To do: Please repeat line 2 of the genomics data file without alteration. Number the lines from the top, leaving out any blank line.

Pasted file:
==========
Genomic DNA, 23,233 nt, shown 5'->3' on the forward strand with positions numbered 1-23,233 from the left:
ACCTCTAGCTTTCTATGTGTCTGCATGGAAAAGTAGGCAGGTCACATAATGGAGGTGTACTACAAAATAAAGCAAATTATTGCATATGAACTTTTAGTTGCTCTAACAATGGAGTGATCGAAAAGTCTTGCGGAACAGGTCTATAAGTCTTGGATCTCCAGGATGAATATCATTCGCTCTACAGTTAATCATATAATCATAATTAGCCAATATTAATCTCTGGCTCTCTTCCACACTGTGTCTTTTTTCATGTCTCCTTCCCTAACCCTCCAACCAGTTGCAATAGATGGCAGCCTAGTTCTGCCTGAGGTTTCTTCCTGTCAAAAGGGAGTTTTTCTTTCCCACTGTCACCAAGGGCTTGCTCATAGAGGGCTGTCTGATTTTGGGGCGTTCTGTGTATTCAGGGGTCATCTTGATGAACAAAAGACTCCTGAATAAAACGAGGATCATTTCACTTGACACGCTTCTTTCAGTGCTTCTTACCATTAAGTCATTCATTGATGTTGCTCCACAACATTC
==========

ACCTCTAGCTTTCTATGTGTCTGCATGGAAAAGTAGGCAGGTCACATAATGGAGGTGTACTACAAAATAAAGCAAATTATTGCATATGAACTTTTAGTTGCTCTAACAATGGAGTGATCGAAAAGTCTTGCGGAACAGGTCTATAAGTCTTGGATCTCCAGGATGAATATCATTCGCTCTACAGTTAATCATATAATCATAATTAGCCAATATTAATCTCTGGCTCTCTTCCACACTGTGTCTTTTTTCATGTCTCCTTCCCTAACCCTCCAACCAGTTGCAATAGATGGCAGCCTAGTTCTGCCTGAGGTTTCTTCCTGTCAAAAGGGAGTTTTTCTTTCCCACTGTCACCAAGGGCTTGCTCATAGAGGGCTGTCTGATTTTGGGGCGTTCTGTGTATTCAGGGGTCATCTTGATGAACAAAAGACTCCTGAATAAAACGAGGATCATTTCACTTGACACGCTTCTTTCAGTGCTTCTTACCATTAAGTCATTCATTGATGTTGCTCCACAACATTC